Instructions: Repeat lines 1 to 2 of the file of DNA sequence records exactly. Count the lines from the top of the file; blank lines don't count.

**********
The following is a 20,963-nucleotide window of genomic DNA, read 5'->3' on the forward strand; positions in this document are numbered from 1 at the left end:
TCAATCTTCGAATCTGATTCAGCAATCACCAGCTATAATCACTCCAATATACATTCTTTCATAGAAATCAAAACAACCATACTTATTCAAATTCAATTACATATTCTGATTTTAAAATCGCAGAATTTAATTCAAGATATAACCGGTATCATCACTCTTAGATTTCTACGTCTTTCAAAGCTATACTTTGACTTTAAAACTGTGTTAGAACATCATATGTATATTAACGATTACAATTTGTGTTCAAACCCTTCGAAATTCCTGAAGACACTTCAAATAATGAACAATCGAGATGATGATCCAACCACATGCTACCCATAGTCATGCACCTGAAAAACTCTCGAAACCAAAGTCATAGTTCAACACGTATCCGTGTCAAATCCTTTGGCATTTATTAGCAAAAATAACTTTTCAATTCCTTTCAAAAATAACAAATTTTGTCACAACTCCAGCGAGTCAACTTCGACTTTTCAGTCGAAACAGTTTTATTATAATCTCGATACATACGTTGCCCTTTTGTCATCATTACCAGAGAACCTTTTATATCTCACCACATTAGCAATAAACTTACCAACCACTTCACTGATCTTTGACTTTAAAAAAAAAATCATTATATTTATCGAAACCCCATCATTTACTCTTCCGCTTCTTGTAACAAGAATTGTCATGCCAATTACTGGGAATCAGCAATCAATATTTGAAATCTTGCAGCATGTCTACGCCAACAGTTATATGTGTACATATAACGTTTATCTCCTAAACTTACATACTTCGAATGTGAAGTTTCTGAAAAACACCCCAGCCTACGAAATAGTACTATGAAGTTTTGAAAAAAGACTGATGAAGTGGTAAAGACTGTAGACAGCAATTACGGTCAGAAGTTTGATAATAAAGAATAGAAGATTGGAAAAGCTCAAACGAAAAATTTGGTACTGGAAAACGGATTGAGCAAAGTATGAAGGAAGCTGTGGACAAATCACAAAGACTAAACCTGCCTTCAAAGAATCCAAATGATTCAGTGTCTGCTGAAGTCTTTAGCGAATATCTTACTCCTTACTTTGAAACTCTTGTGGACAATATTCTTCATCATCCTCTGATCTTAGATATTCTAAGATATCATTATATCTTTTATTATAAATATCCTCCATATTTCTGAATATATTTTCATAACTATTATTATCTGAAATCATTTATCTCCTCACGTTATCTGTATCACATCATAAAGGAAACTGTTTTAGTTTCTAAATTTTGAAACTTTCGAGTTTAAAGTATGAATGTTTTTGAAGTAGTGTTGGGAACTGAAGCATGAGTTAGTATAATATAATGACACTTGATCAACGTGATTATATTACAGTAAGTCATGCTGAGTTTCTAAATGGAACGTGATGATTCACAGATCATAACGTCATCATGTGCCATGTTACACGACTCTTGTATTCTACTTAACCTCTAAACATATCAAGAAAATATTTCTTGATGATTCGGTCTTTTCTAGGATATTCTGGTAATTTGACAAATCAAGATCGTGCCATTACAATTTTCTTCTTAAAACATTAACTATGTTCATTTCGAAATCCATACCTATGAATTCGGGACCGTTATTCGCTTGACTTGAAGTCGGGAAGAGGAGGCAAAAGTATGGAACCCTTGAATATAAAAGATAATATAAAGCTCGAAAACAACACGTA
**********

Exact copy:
The following is a 20,963-nucleotide window of genomic DNA, read 5'->3' on the forward strand; positions in this document are numbered from 1 at the left end:
TCAATCTTCGAATCTGATTCAGCAATCACCAGCTATAATCACTCCAATATACATTCTTTCATAGAAATCAAAACAACCATACTTATTCAAATTCAATTACATATTCTGATTTTAAAATCGCAGAATTTAATTCAAGATATAACCGGTATCATCACTCTTAGATTTCTACGTCTTTCAAAGCTATACTTTGACTTTAAAACTGTGTTAGAACATCATATGTATATTAACGATTACAATTTGTGTTCAAACCCTTCGAAATTCCTGAAGACACTTCAAATAATGAACAATCGAGATGATGATCCAACCACATGCTACCCATAGTCATGCACCTGAAAAACTCTCGAAACCAAAGTCATAGTTCAACACGTATCCGTGTCAAATCCTTTGGCATTTATTAGCAAAAATAACTTTTCAATTCCTTTCAAAAATAACAAATTTTGTCACAACTCCAGCGAGTCAACTTCGACTTTTCAGTCGAAACAGTTTTATTATAATCTCGATACATACGTTGCCCTTTTGTCATCATTACCAGAGAACCTTTTATATCTCACCACATTAGCAATAAACTTACCAACCACTTCACTGATCTTTGACTTTAAAAAAAAAATCATTATATTTATCGAAACCCCATCATTTACTCTTCCGCTTCTTGTAACAAGAATTGTCATGCCAATTACTGGGAATCAGCAATCAATATTTGAAATCTTGCAGCATGTCTACGCCAACAGTTATATGTGTACATATAACGTTTATCTCCTAAACTTACATACTTCGAATGTGAAGTTTCTGAAAAACACCCCAGCCTACGAAATAGTACTATGAAGTTTTGAAAAAAGACTGATGAAGTGGTAAAGACTGTAGACAGCAATTACGGTCAGAAGTTTGATAATAAAGAATAGAAGATTGGAAAAGCTCAAACGAAAAATTTGGTACTGGAAAACGGATTGAGCAAAGTATGAAGGAAGCTGTGGACAAATCACAAAGACTAAACCTGCCTTCAAAGAATCCAAATGATTCAGTGTCTGCTGAAGTCTTTAGCGAATATCTTACTCCTTACTTTGAAACTCTTGTGGACAATATTCTTCATCATCCTCTGATCTTAGATATTCTAAGATATCATTATATCTTTTATTATAAATATCCTCCATATTTCTGAATATATTTTCATAACTATTATTATCTGAAATCATTTATCTCCTCACGTTATCTGTATCACATCATAAAGGAAACTGTTTTAGTTTCTAAATTTTGAAACTTTCGAGTTTAAAGTATGAATGTTTTTGAAGTAGTGTTGGGAACTGAAGCATGAGTTAGTATAATATAATGACACTTGATCAACGTGATTATATTACAGTAAGTCATGCTGAGTTTCTAAATGGAACGTGATGATTCACAGATCATAACGTCATCATGTGCCATGTTACACGACTCTTGTATTCTACTTAACCTCTAAACATATCAAGAAAATATTTCTTGATGATTCGGTCTTTTCTAGGATATTCTGGTAATTTGACAAATCAAGATCGTGCCATTACAATTTTCTTCTTAAAACATTAACTATGTTCATTTCGAAATCCATACCTATGAATTCGGGACCGTTATTCGCTTGACTTGAAGTCGGGAAGAGGAGGCAAAAGTATGGAACCCTTGAATATAAAAGATAATATAAAGCTCGAAAACAACACGTA